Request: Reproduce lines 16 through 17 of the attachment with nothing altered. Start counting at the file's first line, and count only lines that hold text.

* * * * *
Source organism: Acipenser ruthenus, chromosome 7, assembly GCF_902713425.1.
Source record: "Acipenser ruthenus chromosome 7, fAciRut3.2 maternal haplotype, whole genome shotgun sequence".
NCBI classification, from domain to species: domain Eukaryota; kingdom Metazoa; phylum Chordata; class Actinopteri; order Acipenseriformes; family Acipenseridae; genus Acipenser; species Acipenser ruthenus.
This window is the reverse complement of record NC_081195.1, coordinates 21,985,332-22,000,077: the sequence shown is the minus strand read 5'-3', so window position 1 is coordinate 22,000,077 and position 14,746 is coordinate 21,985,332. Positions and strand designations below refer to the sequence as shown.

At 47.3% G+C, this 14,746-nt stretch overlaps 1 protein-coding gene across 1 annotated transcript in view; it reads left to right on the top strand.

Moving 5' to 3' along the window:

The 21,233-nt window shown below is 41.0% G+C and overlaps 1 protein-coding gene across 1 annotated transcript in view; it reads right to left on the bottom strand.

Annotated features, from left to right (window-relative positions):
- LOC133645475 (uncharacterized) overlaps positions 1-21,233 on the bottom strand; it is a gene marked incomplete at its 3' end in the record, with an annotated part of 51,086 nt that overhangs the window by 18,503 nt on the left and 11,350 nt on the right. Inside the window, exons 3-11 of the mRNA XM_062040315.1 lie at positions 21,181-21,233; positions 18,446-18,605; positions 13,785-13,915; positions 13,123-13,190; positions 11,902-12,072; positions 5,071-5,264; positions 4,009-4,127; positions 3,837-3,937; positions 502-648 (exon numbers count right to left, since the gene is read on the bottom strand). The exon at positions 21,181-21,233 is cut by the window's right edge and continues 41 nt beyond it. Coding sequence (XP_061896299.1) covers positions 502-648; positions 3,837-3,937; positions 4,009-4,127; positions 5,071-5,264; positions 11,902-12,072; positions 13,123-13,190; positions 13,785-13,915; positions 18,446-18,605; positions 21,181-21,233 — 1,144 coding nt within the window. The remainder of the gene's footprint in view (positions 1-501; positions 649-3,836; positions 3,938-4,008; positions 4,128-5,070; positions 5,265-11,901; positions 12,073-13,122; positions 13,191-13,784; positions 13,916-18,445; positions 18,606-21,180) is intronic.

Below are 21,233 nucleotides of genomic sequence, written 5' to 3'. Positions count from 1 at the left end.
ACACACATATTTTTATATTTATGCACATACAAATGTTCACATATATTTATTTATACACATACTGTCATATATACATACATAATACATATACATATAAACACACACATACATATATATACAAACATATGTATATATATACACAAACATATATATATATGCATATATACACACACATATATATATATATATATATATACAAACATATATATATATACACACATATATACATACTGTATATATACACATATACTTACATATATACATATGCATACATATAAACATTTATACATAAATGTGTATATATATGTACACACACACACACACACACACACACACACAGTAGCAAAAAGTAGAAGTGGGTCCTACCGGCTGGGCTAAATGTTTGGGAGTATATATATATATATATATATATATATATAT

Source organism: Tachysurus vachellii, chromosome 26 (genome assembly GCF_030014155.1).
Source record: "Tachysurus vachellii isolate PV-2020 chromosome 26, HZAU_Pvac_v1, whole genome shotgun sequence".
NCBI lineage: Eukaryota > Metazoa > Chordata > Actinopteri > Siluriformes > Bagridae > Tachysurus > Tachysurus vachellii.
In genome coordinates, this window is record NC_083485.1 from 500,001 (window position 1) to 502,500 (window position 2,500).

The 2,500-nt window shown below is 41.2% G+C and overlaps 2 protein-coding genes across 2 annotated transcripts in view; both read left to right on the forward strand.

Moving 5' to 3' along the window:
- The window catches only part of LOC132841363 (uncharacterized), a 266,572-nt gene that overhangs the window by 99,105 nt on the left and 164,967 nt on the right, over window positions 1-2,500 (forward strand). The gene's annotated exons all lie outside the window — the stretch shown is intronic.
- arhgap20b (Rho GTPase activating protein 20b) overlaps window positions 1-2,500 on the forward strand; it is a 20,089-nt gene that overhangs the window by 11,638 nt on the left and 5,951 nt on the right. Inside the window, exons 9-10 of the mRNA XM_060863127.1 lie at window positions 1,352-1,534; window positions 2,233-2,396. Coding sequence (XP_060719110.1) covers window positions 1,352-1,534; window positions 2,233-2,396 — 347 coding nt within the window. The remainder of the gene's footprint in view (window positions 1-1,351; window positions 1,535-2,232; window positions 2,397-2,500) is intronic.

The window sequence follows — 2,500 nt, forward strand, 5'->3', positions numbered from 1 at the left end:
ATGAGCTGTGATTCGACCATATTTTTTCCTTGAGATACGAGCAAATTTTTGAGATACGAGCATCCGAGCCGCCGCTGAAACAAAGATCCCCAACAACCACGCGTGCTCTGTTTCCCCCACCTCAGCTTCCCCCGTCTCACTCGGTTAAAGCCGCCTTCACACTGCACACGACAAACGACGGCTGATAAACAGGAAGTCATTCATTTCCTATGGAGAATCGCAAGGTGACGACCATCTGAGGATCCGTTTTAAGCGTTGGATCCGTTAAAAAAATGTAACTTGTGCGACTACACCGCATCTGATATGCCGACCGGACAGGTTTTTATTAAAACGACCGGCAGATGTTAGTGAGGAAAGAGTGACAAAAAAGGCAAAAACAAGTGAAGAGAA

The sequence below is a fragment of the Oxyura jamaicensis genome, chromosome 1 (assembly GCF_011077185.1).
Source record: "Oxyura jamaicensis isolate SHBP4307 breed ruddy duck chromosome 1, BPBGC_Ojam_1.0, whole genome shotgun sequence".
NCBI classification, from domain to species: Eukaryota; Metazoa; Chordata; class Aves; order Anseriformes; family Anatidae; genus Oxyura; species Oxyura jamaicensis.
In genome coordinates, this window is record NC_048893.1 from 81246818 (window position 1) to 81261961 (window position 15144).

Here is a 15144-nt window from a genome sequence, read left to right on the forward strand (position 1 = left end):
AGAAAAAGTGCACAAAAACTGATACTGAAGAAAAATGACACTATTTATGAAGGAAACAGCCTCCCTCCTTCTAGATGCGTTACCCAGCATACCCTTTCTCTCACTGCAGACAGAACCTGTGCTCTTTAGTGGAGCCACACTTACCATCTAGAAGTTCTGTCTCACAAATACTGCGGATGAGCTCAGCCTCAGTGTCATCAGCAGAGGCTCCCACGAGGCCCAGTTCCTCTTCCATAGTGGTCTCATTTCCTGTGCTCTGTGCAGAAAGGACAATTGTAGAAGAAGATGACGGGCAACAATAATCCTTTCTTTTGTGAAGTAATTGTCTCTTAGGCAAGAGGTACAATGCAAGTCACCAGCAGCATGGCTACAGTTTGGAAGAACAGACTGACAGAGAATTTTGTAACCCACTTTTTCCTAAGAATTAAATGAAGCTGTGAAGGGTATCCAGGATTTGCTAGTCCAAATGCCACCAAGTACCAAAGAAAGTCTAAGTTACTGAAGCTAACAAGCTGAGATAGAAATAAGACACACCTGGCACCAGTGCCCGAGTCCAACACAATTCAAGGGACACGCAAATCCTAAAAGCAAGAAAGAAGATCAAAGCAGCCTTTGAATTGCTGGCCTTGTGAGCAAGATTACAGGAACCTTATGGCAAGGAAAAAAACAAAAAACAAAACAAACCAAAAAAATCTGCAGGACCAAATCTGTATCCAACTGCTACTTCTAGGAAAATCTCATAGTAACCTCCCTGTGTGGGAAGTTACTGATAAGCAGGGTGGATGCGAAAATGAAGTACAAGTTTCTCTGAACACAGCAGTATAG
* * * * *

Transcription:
The 2,500-nt window shown below is 41.2% G+C and overlaps 2 protein-coding genes across 2 annotated transcripts in view; both read left to right on the forward strand.

Moving 5' to 3' along the window: